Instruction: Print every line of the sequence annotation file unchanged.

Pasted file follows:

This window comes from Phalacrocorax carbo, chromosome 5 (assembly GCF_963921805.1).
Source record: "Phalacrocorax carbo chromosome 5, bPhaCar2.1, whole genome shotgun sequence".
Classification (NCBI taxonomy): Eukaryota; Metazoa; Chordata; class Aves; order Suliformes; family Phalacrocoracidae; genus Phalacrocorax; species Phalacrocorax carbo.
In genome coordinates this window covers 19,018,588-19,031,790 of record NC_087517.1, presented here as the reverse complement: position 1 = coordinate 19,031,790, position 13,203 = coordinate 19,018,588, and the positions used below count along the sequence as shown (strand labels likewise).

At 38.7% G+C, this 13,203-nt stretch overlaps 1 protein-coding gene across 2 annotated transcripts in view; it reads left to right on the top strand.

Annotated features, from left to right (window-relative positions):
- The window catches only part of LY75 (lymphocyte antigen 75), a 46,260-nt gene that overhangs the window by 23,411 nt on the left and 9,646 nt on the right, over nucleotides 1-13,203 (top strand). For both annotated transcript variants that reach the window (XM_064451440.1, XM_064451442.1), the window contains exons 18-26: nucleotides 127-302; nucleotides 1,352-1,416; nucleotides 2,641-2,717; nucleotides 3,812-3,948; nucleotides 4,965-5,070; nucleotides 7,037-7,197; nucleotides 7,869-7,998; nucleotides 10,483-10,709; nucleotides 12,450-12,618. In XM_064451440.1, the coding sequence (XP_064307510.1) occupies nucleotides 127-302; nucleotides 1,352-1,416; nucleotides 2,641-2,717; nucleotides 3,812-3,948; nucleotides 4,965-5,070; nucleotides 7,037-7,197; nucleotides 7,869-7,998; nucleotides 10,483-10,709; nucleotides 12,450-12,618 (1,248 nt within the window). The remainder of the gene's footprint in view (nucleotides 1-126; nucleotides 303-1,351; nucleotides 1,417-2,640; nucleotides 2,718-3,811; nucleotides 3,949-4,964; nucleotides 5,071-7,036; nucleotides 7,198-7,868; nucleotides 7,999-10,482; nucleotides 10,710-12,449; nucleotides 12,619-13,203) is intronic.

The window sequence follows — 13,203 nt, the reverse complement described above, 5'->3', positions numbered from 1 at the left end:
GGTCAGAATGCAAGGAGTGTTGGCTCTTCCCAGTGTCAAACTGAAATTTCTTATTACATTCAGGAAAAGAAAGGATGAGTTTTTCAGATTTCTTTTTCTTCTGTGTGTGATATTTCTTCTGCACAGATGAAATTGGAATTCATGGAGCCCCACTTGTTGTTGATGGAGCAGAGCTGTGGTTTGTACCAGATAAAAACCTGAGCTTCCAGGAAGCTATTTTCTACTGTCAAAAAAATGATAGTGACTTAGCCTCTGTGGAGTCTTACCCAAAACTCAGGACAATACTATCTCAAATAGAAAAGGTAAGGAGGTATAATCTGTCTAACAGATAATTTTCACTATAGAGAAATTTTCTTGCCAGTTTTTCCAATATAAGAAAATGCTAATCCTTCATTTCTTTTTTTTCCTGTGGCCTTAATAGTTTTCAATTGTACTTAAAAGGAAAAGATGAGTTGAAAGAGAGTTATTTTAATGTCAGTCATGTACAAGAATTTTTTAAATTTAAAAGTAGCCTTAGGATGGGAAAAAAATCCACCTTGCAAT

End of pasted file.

This window comes from Phalacrocorax carbo, chromosome 5 (assembly GCF_963921805.1).
Source record: "Phalacrocorax carbo chromosome 5, bPhaCar2.1, whole genome shotgun sequence".
Classification (NCBI taxonomy): Eukaryota; Metazoa; Chordata; class Aves; order Suliformes; family Phalacrocoracidae; genus Phalacrocorax; species Phalacrocorax carbo.
In genome coordinates this window covers 19,018,588-19,031,790 of record NC_087517.1, presented here as the reverse complement: position 1 = coordinate 19,031,790, position 13,203 = coordinate 19,018,588, and the positions used below count along the sequence as shown (strand labels likewise).

At 38.7% G+C, this 13,203-nt stretch overlaps 1 protein-coding gene across 2 annotated transcripts in view; it reads left to right on the top strand.

Annotated features, from left to right (window-relative positions):
- The window catches only part of LY75 (lymphocyte antigen 75), a 46,260-nt gene that overhangs the window by 23,411 nt on the left and 9,646 nt on the right, over nucleotides 1-13,203 (top strand). For both annotated transcript variants that reach the window (XM_064451440.1, XM_064451442.1), the window contains exons 18-26: nucleotides 127-302; nucleotides 1,352-1,416; nucleotides 2,641-2,717; nucleotides 3,812-3,948; nucleotides 4,965-5,070; nucleotides 7,037-7,197; nucleotides 7,869-7,998; nucleotides 10,483-10,709; nucleotides 12,450-12,618. In XM_064451440.1, the coding sequence (XP_064307510.1) occupies nucleotides 127-302; nucleotides 1,352-1,416; nucleotides 2,641-2,717; nucleotides 3,812-3,948; nucleotides 4,965-5,070; nucleotides 7,037-7,197; nucleotides 7,869-7,998; nucleotides 10,483-10,709; nucleotides 12,450-12,618 (1,248 nt within the window). The remainder of the gene's footprint in view (nucleotides 1-126; nucleotides 303-1,351; nucleotides 1,417-2,640; nucleotides 2,718-3,811; nucleotides 3,949-4,964; nucleotides 5,071-7,036; nucleotides 7,198-7,868; nucleotides 7,999-10,482; nucleotides 10,710-12,449; nucleotides 12,619-13,203) is intronic.

The window sequence follows — 13,203 nt, the reverse complement described above, 5'->3', positions numbered from 1 at the left end:
GGTCAGAATGCAAGGAGTGTTGGCTCTTCCCAGTGTCAAACTGAAATTTCTTATTACATTCAGGAAAAGAAAGGATGAGTTTTTCAGATTTCTTTTTCTTCTGTGTGTGATATTTCTTCTGCACAGATGAAATTGGAATTCATGGAGCCCCACTTGTTGTTGATGGAGCAGAGCTGTGGTTTGTACCAGATAAAAACCTGAGCTTCCAGGAAGCTATTTTCTACTGTCAAAAAAATGATAGTGACTTAGCCTCTGTGGAGTCTTACCCAAAACTCAGGACAATACTATCTCAAATAGAAAAGGTAAGGAGGTATAATCTGTCTAACAGATAATTTTCACTATAGAGAAATTTTCTTGCCAGTTTTTCCAATATAAGAAAATGCTAATCCTTCATTTCTTTTTTTTCCTGTGGCCTTAATAGTTTTCAATTGTACTTAAAAGGAAAAGATGAGTTGAAAGAGAGTTATTTTAATGTCAGTCATGTACAAGAATTTTTTAAATTTAAAAGTAGCCTTAGGATGGGAAAAAAATCCACCTTGCAAT